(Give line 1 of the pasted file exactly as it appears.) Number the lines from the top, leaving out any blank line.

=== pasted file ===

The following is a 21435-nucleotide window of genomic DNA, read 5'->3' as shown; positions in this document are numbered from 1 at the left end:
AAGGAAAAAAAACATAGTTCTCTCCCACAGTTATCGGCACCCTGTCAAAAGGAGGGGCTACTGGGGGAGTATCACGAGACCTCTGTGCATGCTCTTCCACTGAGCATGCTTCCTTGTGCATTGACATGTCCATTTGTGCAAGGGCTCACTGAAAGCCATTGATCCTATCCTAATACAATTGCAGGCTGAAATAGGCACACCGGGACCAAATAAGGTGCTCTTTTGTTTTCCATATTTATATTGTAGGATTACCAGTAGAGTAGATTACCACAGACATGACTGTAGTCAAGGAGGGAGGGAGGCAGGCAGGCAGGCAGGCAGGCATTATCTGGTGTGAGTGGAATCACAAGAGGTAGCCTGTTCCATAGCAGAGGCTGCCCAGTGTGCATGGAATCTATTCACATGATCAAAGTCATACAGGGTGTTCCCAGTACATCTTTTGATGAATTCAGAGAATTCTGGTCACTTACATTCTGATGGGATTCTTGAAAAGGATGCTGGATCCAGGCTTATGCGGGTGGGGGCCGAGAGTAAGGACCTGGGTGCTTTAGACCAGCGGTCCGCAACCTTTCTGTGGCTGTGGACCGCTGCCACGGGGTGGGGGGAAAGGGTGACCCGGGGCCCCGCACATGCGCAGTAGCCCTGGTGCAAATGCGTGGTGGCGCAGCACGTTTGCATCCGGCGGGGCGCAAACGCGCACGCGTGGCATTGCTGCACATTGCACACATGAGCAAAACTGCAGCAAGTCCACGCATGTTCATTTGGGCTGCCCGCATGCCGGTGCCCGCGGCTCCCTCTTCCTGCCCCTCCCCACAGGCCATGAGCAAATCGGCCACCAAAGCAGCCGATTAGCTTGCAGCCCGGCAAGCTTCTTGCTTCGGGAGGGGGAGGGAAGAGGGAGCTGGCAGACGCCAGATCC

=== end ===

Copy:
The following is a 21435-nucleotide window of genomic DNA, read 5'->3' as shown; positions in this document are numbered from 1 at the left end: